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Introduction to the Theory of Computation Hardcover – February 15, 2005

ISBN-13: 978-0534950972 ISBN-10: 0534950973 Edition: 2nd

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Product Details

  • Hardcover: 456 pages
  • Publisher: Cengage Learning; 2 edition (February 15, 2005)
  • Language: English
  • ISBN-10: 0534950973
  • ISBN-13: 978-0534950972
  • Product Dimensions: 9.6 x 6.5 x 0.9 inches
  • Shipping Weight: 1.6 pounds
  • Average Customer Review: 4.2 out of 5 stars  See all reviews (29 customer reviews)
  • Amazon Best Sellers Rank: #150,258 in Books (See Top 100 in Books)

Editorial Reviews

Review

"For the market this text addresses, Introduction to the Theory of Computation, Second Edition is an outstanding text without peer." - Christopher Wilson, University of Oregon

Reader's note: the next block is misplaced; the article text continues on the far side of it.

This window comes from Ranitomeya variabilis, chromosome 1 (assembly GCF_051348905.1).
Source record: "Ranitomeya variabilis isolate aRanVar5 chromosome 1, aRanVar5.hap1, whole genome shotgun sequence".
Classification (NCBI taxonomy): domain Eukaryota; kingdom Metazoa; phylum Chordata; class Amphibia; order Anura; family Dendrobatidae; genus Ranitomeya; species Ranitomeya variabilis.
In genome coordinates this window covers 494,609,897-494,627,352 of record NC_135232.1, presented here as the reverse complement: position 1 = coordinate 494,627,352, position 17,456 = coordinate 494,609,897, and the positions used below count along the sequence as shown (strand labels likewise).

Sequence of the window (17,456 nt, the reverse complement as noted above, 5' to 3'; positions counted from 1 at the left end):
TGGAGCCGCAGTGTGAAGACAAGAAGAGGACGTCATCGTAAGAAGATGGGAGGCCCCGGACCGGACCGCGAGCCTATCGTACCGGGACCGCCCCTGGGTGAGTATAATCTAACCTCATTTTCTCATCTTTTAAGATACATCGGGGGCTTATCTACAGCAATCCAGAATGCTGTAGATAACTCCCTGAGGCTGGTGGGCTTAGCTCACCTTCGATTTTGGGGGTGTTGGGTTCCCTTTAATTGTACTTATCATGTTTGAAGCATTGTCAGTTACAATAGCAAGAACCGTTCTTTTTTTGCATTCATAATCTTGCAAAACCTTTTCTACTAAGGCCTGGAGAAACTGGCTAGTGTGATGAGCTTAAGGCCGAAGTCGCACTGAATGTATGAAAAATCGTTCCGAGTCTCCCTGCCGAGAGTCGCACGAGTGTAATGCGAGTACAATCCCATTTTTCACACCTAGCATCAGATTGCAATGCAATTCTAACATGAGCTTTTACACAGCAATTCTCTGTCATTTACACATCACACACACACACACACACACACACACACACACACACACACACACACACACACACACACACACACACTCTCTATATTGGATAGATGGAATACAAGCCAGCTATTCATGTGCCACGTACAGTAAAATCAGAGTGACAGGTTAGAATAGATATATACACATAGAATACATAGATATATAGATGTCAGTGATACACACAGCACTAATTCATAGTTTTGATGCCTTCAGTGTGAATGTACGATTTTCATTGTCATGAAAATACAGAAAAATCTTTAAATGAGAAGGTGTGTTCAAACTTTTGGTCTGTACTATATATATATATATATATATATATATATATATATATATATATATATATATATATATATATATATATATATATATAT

"This is a model for readability, with a sensitivity for what students find difficult."

About the Author

Michael Sipser has taught theoretical computer science and mathematics at the Massachusetts Institute of Technology for the past 32 years. He is a Professor of Applied Mathematics, a member of the Computer Science and Artificial Intelligence Laboratory (CSAIL), and the current head of the mathematics department. He enjoys teaching and pondering the many mysteries of complexity theory.

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Customer Reviews

This book has very clear and concise explanations about proofs.
Seung-hwan Lim
Certainly I can recommend this book to the beginner at computation theory, and even to the more advanced student who may want to review the topic.
L. Blunden
Of all the available texts, I think this one is the most appropriate for CS students.
Brett Bernstein

Most Helpful Customer Reviews

37 of 39 people found the following review helpful By Brett Bernstein on May 31, 2006
Format: Hardcover